Original article was published on Deep Learning on Medium
This ‘learning-to-learn’ is very much aligned with human and animal learning in which learning methods incrementally improve over a period of time. This approach has advantages of data and compute efficiency.
Meta learning algorithm can be understood as made up of 2 levels of learning — inner and outer algorithm. Inner learning is similar to conventional learning algorithm such as improving image classification. During meta-learning, an outer (or upper, meta) algorithm updates the inner learning algorithm, such that the model learned by the inner algorithm improves an outer objective. This objective could be generalization performance or learning speed of the inner algorithm. Learning iterations of the base task can be thought of as providing the stimulus needed by the outer algorithm in order to learn the base learning algorithm.
Meta learning algorithm objective function can be mathematically expressed as
L:a function that measures the match between true labels and those predicted by f(θ)θ: parameter for inner algorithm
D: the Dataset under consideration.
ω: meta-knowledge to make explicit the dependence of this solution on factors such as choice of optimizer for θ or function class for f, which we denote by ω.
Meta-learning first appears in the literature in 1987 in two separate and independent pieces of work, by J. Schmidhuber and G. Hinton. They set the theoretical foundations for a new family of algorithms that can learn how to learn, using self-referential learning.
Proposals for training meta-learning systems using gradient descent and backpropagation were first made in 2001. Finally in 2012 Meta-learning was re-introduced in the modern era of deep neural networks, which marked the beginning of modern meta-learning of the type discussed here.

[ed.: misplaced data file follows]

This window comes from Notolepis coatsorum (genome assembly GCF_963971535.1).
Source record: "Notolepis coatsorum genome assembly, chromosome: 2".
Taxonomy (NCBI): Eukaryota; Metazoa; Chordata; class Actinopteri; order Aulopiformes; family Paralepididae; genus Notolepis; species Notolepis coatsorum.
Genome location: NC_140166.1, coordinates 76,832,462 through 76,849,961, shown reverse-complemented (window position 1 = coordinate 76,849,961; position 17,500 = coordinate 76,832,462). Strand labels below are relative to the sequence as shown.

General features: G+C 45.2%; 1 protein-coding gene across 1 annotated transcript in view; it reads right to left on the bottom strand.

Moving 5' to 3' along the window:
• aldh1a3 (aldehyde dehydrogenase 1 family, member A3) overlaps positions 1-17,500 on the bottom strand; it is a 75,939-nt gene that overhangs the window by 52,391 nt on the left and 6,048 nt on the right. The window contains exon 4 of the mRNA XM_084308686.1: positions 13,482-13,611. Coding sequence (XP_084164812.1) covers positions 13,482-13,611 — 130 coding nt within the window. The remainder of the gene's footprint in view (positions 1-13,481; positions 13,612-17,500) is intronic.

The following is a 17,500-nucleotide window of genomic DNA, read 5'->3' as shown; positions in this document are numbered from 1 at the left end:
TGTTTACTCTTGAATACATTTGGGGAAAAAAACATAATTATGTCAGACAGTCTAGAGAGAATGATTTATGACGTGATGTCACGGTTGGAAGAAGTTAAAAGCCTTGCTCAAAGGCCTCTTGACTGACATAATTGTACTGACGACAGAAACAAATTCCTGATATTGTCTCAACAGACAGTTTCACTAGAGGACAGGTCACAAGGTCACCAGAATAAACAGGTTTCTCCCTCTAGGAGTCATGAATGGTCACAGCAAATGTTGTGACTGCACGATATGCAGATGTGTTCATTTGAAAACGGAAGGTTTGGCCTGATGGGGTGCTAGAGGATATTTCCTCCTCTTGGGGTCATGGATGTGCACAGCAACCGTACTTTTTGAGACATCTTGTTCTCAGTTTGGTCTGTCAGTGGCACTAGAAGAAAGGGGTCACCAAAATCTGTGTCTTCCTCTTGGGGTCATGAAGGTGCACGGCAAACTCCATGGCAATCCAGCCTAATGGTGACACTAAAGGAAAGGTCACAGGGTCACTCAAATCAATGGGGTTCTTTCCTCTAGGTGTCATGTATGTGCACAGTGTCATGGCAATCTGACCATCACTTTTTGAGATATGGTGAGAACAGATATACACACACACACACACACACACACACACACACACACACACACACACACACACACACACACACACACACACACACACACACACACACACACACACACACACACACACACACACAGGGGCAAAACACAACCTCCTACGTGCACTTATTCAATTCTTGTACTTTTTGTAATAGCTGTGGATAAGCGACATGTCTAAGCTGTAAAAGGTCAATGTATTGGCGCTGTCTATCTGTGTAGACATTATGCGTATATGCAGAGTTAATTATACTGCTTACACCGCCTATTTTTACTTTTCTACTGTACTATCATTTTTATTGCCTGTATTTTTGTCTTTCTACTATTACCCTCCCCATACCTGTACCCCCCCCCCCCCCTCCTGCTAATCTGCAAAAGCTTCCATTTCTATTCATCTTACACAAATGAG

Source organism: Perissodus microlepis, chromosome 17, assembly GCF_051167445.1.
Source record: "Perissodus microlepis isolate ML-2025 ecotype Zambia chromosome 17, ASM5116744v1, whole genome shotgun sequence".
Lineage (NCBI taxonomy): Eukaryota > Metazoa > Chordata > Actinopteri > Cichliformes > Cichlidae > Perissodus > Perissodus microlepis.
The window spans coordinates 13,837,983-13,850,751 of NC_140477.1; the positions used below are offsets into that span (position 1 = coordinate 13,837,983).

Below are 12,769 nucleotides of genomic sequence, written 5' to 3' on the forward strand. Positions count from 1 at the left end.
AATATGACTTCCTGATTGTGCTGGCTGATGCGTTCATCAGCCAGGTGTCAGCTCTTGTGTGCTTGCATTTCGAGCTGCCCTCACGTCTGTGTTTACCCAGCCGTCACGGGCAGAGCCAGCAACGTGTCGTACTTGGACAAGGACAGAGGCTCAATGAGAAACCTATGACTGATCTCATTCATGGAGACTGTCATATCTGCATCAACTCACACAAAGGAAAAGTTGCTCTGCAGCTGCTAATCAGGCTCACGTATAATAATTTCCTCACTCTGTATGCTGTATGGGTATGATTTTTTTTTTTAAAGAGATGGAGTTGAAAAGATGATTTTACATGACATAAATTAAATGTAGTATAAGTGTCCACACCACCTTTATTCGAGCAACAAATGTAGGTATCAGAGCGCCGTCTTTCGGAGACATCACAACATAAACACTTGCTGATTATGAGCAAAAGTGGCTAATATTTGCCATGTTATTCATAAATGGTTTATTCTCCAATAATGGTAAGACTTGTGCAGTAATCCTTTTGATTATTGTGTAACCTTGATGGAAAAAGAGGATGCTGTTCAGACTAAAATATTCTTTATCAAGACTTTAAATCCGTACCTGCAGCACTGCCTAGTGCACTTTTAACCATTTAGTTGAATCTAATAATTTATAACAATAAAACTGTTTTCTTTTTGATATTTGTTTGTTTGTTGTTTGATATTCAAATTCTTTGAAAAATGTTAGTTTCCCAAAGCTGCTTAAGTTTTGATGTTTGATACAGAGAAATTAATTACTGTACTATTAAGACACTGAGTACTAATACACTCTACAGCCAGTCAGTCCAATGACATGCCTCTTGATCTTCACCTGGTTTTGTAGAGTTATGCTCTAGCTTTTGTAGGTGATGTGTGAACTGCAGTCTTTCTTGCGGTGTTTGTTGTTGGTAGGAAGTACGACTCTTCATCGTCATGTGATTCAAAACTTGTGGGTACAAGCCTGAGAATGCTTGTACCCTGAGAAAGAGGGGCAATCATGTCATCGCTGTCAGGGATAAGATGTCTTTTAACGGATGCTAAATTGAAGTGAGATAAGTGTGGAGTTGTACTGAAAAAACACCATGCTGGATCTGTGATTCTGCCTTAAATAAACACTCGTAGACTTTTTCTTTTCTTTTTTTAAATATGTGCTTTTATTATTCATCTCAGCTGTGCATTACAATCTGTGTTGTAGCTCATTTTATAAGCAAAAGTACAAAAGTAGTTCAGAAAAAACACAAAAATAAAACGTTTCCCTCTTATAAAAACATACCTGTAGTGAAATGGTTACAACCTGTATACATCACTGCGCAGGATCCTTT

Meta Learning landscape can be broadly categorized as follows, each identifying parameters and functioning of the algorithms:
This classification is based on representation of meta-knowledge ω. This includes estimation of model parameters used for optimizer initialization.
This classification is the choice of optimizer to use for the outer level during meta-training. This includes methods such as gradient-descent, to reinforcement learning and evolutionary search. A large family of methods use gradient descent on the meta parameters ω. This requires computing derivatives dL meta/dω of the outer objective, which are typically connected via the chain rule to the model parameter θ, dL meta/dω = (dL meta/dθ)(dθ/dω).
This classification is based on the goal of meta-learning which is determined by choice of meta objective L meta, task distribution p(T), and dataflow between the two levels.
Let us explore few of the models shown in the figure above.
A good initialization is just a few gradient steps away from a solution to any task T drawn from p(T ). Here the goal is to find the find family of methods ω which correspond to the initial parameters of a neural network. Applications of this approach include few-shot learning where models can be trained using few examples without overfitting.
Here the goal is to learn the inner algorithm optimizer by training a function that takes as input optimization states such as θ and produces the optimization step to take at each base learning iteration.
Black-Box Models (Recurrent, Convolutional, HyperNetwork)
These methods train ω that provide a feed-forward mapping directly from the support set to the parameters required to classify test instances rather than relying on gradient.
Embedding Functions (Metric Learning)
In this case, embedding network ω transforms raw inputs into a representation suitable for recognition by simple similarity comparison between query and support instances with cosine similarity or euclidean distance.
Losses and Auxiliary Tasks
Here the small neural network inputs quantities that are inputs to losses (e.g., predictions, features, or model parameters) and outputs a scalar to be treated as a loss by the inner task optimizer.
In these methods ω includes hyperparameters of the base learning algorithm such as regularization strength, per-parameter regularization, task relatedness in multi-task learning, or sparsity strength in data cleansing
Reinforcement learning is used when base learner or the meta-objective is non-differentiable. This estimates the gradient ∇ωL meta, typically using the policy gradient theorem.
Evolution learning methods have found interesting applications where they can optimize any type of base model and meta objective with no requirement on differentiability. They do not rely on backpropagation, which rectifies both gradient degradation issues and avoids the cost of high-order gradient computation required by conventional gradient-based methods above.
Many vs Few-Shot Episode